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August 21, 2009

I have recently watched a TED talk about the problem with mathematics in high schools and colleges by Arthur Benjamin.

I can’t agree more with his take on the need to “change the summit of the mathematics curriculum”. Currently calculus is the foundation and basis in mathematics. While attending university our math department required eight credit hours of calculus to graduate and only four credit hours of statistics.

The same concept was true in high school where the emphasis was placed on calculus. The aim was always calculus. At my high school there were only three AP math classes you could take. Two of them were calculus and the other was statistics (the statistics class was new and my senior year was the first time it was offered).

I can honestly say that I have never needed to use a calculus book as a reference to accomplish a task in the workforce. On the other hand, I use statistics more or less everyday.

Statistics can and is used in everyday life to help make sense of it. Think about all the studies and polls that are done for medicine and politics. Finding and understanding trends and patterns in spending habits. Other examples.

There are many uses for calculus, however, they all seem very specific and not for everyday use (examples).

Don’t get me wrong calculus is very important and should be taught in schools, however, I think the emphasis should be on a subject that will be more widely utilized.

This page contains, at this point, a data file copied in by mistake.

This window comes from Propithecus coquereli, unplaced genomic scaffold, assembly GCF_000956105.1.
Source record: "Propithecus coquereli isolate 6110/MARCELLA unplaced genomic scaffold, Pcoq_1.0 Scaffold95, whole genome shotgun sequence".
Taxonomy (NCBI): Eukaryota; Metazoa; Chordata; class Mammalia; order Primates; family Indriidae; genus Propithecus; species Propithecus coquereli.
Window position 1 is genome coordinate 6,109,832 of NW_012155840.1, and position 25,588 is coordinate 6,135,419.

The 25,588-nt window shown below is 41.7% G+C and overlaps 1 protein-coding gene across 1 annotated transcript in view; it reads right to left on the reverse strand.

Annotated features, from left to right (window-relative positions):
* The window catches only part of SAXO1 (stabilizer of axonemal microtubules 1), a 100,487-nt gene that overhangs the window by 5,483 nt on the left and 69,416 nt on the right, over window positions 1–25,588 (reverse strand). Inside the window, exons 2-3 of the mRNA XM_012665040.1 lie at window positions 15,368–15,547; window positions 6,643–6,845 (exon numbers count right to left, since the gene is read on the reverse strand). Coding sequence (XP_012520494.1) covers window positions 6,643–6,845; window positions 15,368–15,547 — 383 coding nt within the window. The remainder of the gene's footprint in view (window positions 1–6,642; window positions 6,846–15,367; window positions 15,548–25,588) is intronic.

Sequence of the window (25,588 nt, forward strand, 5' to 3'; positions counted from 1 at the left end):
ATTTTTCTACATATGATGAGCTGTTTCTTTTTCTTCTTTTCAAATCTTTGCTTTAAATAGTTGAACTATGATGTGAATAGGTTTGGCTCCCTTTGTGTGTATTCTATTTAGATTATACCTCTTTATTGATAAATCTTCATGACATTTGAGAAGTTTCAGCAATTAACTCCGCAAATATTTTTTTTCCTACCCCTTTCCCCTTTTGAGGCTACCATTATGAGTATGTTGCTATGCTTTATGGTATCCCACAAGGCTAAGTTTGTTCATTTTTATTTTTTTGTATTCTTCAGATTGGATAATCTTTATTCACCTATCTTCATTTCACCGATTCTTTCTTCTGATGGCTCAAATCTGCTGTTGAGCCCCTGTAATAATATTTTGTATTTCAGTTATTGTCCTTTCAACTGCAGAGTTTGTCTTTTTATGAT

Newton created calculus to help explain the universe and statistics will help you put it into perspective.


From → math

  1. Do you think that NCLB is (at least partially) responsible for this?

    Public schools now need to focus on topics that are inclusive of the standardized tests in order to score well and receive funding. If statistics is particularly lax, but some arbitrary and obscure calculus problem is covered in detail, then they need to teach that calculus concept instead of the statistics stuff.

    It's not about what's good for the kids anymore, it's about the schools being able to receive the funding that they need to function. And if some kids end up learning something that is almost completely useless over something that has practical applications, so be it.

    Who thought this was a good idea?

  2. NCLB doesn't help. no child let behind and none excelling.

    People who's first priority is money think it is a good idea.

    Great thoughts overall, thanks for the response and I hope it got you thinking.

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